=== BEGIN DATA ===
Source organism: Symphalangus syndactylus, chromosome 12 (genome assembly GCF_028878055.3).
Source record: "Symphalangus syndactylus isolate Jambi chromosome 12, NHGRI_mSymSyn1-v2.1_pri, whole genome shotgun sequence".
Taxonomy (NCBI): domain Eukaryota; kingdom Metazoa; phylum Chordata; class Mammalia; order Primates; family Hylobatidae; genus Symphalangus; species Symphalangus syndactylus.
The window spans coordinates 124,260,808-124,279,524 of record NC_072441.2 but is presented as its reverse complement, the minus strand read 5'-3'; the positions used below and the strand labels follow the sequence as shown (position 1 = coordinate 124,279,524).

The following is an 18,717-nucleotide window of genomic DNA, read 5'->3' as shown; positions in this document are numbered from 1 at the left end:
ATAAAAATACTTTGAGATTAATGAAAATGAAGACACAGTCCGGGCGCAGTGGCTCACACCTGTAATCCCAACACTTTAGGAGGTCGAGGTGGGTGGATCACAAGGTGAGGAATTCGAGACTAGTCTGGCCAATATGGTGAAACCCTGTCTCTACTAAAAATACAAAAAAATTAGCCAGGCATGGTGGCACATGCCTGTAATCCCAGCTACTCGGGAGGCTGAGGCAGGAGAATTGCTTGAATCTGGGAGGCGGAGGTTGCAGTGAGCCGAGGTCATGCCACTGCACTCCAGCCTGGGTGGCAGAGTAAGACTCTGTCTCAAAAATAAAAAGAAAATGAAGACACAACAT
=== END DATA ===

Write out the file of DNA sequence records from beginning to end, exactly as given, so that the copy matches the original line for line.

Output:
Source organism: Symphalangus syndactylus, chromosome 12 (genome assembly GCF_028878055.3).
Source record: "Symphalangus syndactylus isolate Jambi chromosome 12, NHGRI_mSymSyn1-v2.1_pri, whole genome shotgun sequence".
Taxonomy (NCBI): domain Eukaryota; kingdom Metazoa; phylum Chordata; class Mammalia; order Primates; family Hylobatidae; genus Symphalangus; species Symphalangus syndactylus.
The window spans coordinates 124,260,808-124,279,524 of record NC_072441.2 but is presented as its reverse complement, the minus strand read 5'-3'; the positions used below and the strand labels follow the sequence as shown (position 1 = coordinate 124,279,524).

The following is an 18,717-nucleotide window of genomic DNA, read 5'->3' as shown; positions in this document are numbered from 1 at the left end:
ATAAAAATACTTTGAGATTAATGAAAATGAAGACACAGTCCGGGCGCAGTGGCTCACACCTGTAATCCCAACACTTTAGGAGGTCGAGGTGGGTGGATCACAAGGTGAGGAATTCGAGACTAGTCTGGCCAATATGGTGAAACCCTGTCTCTACTAAAAATACAAAAAAATTAGCCAGGCATGGTGGCACATGCCTGTAATCCCAGCTACTCGGGAGGCTGAGGCAGGAGAATTGCTTGAATCTGGGAGGCGGAGGTTGCAGTGAGCCGAGGTCATGCCACTGCACTCCAGCCTGGGTGGCAGAGTAAGACTCTGTCTCAAAAATAAAAAGAAAATGAAGACACAACAT